2

I am currently resolving a performance degradation issue due to heavy lock contention. I am considering "Lock splitting" to resolve this issue.

The skeletal usage pattern is ::

CURRENT USAGE ::

public class HelloWorld{

   public static synchronized method1(){
       //uses resource 1
   }
   public static synchronized method2(){
        //uses resource 2
   }

}

MY APPROACH ::

since method1() and method2() does not use the same resource, I am thinking of splitting the locks. As of now, they both contend for the Class lock since they are both static synchronized. I am thinking of changing it to ::

public class HelloWorld{

   **private static Object resr1Lock = new Object();**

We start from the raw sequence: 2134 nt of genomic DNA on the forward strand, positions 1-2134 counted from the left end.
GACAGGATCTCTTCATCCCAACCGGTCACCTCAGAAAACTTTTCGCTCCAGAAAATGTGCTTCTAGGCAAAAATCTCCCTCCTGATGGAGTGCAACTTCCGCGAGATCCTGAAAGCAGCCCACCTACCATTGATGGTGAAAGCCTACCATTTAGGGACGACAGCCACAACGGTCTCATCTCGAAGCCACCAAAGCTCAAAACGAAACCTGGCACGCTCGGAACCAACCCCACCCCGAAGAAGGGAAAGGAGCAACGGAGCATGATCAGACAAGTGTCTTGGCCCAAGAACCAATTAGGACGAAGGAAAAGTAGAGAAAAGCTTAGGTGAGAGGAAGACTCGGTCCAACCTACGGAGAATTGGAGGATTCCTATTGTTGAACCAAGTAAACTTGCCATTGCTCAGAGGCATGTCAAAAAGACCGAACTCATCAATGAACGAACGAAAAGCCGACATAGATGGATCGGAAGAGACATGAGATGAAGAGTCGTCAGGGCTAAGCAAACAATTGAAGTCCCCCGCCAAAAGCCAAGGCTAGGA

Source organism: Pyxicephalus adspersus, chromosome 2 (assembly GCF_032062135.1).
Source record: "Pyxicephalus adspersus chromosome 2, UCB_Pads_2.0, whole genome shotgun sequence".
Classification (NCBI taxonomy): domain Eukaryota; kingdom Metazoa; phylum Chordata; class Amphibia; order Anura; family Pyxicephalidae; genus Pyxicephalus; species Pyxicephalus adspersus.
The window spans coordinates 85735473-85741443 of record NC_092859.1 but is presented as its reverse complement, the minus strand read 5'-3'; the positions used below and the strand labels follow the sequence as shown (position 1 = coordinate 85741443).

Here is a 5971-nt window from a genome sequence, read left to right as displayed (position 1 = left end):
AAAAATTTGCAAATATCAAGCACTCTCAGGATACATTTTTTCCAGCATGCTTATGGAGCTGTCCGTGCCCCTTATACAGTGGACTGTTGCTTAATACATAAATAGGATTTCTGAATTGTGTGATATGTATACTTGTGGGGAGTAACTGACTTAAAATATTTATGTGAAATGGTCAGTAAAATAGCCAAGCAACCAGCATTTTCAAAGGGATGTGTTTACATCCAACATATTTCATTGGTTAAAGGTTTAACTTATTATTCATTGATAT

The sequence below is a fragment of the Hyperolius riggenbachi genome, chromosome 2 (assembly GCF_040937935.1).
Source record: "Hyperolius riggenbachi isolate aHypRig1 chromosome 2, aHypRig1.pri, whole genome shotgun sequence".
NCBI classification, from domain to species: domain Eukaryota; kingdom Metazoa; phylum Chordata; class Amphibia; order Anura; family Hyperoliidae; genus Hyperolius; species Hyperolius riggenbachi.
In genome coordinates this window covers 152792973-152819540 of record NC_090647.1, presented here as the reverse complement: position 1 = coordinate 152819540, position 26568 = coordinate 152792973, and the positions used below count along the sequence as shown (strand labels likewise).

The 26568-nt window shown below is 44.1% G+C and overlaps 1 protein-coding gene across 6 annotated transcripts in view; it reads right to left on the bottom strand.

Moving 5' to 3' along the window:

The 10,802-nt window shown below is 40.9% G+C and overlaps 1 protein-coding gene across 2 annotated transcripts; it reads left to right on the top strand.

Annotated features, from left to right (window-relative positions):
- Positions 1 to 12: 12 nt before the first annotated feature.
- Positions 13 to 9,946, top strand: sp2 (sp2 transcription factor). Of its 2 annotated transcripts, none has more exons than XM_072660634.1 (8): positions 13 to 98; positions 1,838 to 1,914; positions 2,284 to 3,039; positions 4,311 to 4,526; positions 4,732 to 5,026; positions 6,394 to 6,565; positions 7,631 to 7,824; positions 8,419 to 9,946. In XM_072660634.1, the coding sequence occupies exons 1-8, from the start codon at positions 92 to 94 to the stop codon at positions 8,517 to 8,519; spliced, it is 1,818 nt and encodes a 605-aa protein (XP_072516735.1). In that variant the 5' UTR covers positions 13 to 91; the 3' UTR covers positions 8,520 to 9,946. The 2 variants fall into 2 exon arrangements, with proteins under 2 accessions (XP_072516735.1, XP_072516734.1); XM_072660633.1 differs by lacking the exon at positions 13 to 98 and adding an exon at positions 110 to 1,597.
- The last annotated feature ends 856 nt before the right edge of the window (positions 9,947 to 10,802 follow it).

public static method1(){
       synchronized(resrc1Lock){
            //uses resource 1
       }
   }

   **private static Object resr2Lock = new Object();** 
   public static method2(){
        synchronized(resrc2Lock){
             //uses resource 2
        }
   }

}

Will they now contend for the "Class Lock" or resr1Lock/resrc2Lock ?

  • Thanks a lot, guys. It indeed boosted the performance :-) [by nearly 20x]. Another compelling case study to analyze synchronization patterns in any application – user170008 Sep 1 '10 at 12:39
  • Why use synchronization at all since method1() and method2() does not use a shared resource? – Ovidiu Lupas Sep 6 '10 at 20:03
3

They will now contend for the 2 objects "resr1Lock"/"resrc2Lock. It will work as you expect.

| improve this answer | |
2

They won't contend for a lock on the Class object anymore so yes this will solve that problem.

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